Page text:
posted by The Toad at 7:44 AM on March 1, 2010


Nthing Smartwool. I hardly wear anything else in the winter.

(um, I hardly wear any other brand of socks, that is...)

Also these chemical things have served me very well during winter hikes, etc. (I have fairly mild Reynauld's.)
posted by kestrel251 at 8:42 AM on March 1, 2010


Thanks for all the suggestions so far; to amplify a bit:

I work at a desk most nights, and that's when the need becomes most acute. I've considered a space heater, but that doesn't help when I need to go out for a bit or run to the garage.

I'll try to find/order some smartwool socks and see if that helps, I've been using Hanes cotton socks, but apparently that's not going to help.
posted by pjern at 9:23 AM on March 1, 2010


I have terribly terribly cold feet as a symptom of Reynaud's Disease. I tried everything to no avail until I finally went to a doctor and got an Rx for Nefidipine. The only side effect is flushed cheeks, but my freezing cold hands and feet are cured.
posted by Viola at 9:23 AM on March 1, 2010


If you have poor circulation, it's really important to move around, even if you have to set a timer on the computer to remind yourself. I have cold feet, and when I had a desktop computer, it sat on the floor, and the warm air from the case fan helped keep my feet warm. In bed, a hot water bottle, with hot tap water, is toasty. Google down bootie for some warm footwear. And the fleece/wool and heated sock recommendations above are all good.

I live in Maine and shop at LL Bean(outlets) and recommend you call them and have a rep talk to you about warm footwear. Their customer service is really good, and someone will take the time to help you find what you need. If you shop locally, go to stores where people shop for sporting goods, and get serious boots with good insulation. Department stores sell fashion, not practicality.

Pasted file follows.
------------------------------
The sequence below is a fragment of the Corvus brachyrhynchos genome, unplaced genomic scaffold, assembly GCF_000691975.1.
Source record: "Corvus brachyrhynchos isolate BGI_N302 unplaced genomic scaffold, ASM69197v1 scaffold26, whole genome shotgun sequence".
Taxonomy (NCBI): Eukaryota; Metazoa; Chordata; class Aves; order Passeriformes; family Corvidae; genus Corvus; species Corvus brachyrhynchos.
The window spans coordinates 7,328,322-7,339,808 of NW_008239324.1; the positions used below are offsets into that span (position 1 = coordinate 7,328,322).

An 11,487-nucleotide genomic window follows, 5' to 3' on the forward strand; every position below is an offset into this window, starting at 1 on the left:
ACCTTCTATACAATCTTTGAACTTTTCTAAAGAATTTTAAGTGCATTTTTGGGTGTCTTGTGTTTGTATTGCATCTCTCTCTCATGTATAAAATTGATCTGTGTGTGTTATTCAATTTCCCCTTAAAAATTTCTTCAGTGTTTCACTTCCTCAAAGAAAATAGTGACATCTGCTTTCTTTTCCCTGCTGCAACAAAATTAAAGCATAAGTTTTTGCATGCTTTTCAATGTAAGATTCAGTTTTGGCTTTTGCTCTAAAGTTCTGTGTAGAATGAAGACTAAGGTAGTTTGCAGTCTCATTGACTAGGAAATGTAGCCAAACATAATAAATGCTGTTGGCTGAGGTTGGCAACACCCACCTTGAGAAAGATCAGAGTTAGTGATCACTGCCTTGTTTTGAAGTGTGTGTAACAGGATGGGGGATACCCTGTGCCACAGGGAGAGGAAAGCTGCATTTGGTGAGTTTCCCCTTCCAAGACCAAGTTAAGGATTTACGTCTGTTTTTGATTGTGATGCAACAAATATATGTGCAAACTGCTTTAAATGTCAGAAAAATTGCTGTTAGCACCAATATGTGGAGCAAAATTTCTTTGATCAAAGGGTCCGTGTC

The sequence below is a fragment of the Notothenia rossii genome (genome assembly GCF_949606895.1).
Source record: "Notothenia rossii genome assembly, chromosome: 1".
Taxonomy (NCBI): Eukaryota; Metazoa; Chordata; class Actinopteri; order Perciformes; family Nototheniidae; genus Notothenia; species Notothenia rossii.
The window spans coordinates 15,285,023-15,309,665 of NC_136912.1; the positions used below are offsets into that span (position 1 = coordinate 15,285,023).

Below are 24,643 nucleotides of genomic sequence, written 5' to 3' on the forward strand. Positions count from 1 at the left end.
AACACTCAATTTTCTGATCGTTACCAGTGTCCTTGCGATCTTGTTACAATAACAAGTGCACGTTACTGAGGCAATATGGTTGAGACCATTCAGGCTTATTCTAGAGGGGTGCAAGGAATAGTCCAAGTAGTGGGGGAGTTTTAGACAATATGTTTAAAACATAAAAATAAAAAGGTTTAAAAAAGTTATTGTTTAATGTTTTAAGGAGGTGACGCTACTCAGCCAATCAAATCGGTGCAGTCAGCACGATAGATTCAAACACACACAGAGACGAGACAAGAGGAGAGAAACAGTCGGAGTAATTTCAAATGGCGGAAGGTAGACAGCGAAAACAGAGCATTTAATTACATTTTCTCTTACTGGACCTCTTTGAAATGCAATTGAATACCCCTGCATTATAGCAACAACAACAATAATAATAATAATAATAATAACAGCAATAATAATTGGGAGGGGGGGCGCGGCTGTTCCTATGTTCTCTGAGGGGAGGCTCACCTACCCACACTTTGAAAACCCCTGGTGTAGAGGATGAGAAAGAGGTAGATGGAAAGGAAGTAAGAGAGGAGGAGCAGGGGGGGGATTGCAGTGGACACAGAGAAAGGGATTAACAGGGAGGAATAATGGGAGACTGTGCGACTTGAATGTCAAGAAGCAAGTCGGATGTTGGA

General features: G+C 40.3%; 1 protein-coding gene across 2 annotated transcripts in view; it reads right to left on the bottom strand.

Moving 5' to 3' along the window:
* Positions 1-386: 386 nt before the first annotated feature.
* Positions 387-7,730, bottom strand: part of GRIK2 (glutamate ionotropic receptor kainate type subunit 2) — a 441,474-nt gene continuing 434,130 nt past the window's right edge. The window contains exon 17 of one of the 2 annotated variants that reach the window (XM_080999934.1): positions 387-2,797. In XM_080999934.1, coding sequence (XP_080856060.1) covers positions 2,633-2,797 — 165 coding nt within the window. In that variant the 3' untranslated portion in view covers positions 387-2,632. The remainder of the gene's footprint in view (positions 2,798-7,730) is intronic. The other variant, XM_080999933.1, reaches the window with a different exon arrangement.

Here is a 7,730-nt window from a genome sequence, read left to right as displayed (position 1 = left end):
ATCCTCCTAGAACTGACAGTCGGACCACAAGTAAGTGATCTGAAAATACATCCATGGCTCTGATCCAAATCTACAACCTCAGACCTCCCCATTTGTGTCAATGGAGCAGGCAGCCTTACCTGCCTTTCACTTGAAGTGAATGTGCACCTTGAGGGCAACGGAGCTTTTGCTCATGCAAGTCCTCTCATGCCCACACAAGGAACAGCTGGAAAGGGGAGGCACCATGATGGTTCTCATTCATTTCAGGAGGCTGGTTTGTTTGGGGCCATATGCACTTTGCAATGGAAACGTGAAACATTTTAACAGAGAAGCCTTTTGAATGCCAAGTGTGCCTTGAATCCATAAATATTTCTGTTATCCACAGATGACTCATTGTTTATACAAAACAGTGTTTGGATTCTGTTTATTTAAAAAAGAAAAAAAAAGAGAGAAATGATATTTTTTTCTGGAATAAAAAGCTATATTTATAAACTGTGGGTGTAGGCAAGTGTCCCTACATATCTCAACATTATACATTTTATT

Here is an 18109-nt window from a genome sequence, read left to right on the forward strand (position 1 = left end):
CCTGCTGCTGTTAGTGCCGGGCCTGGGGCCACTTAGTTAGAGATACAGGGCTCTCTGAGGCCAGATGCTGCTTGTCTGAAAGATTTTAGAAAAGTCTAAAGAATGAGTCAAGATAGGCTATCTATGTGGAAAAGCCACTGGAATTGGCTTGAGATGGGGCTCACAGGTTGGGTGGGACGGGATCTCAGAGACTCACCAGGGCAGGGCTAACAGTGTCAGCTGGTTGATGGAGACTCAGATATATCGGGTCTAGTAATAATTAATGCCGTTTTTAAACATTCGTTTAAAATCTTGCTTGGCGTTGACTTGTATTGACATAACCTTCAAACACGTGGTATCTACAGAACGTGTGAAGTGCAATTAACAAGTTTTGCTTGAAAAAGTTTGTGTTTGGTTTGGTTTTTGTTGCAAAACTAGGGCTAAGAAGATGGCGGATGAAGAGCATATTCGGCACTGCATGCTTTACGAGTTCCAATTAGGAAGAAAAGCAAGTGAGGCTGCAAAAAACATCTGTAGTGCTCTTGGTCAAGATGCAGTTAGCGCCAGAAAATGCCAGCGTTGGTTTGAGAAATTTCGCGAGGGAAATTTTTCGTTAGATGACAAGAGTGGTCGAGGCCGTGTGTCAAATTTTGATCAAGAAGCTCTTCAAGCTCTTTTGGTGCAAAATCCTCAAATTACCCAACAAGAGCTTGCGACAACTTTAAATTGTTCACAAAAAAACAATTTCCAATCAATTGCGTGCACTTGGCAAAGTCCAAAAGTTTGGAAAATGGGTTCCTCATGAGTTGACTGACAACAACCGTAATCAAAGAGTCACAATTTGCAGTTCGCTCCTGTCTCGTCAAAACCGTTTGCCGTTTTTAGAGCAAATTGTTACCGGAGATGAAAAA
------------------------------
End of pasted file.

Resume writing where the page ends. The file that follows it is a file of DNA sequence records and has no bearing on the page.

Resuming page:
posted by theora55 at 9:59 AM on March 1, 2010


I just found a pair of metallic sock liners I had as a kid - I don't know where they came from, but they definitely do seem to keep my feet warm. Kind of like these.

And call me old-fashioned, but I love a good hot water bottle to keep my feet warm at bedtime! Seems much safer than something you plug in.
posted by beyond_pink at 11:24 AM on March 1, 2010


Definitely get a space heater for when you're at your desk!! I got one for work - $15 at Target. Best purchase ever. Yeah, sometimes I have to file, or run downstairs, but it helps so much when I'm sitting!

And I second or third the LL Bean slippers. I have the clogs and they are awesome. I feel they keep the toes toastiest when you wear them without socks.
posted by peep at 11:33 AM on March 1, 2010


I have been wearing the Crocs Mammoth (wool-lined) around the house. They are super ugly, and super squeaky on the wood floors, but keep my feet mostly warm.
posted by getawaysticks at 1:47 PM on March 1, 2010


I get cold feet much less often since I started using the bike at the gym.....still not as often as I should. :-/
posted by brujita at 10:36 PM on March 1, 2010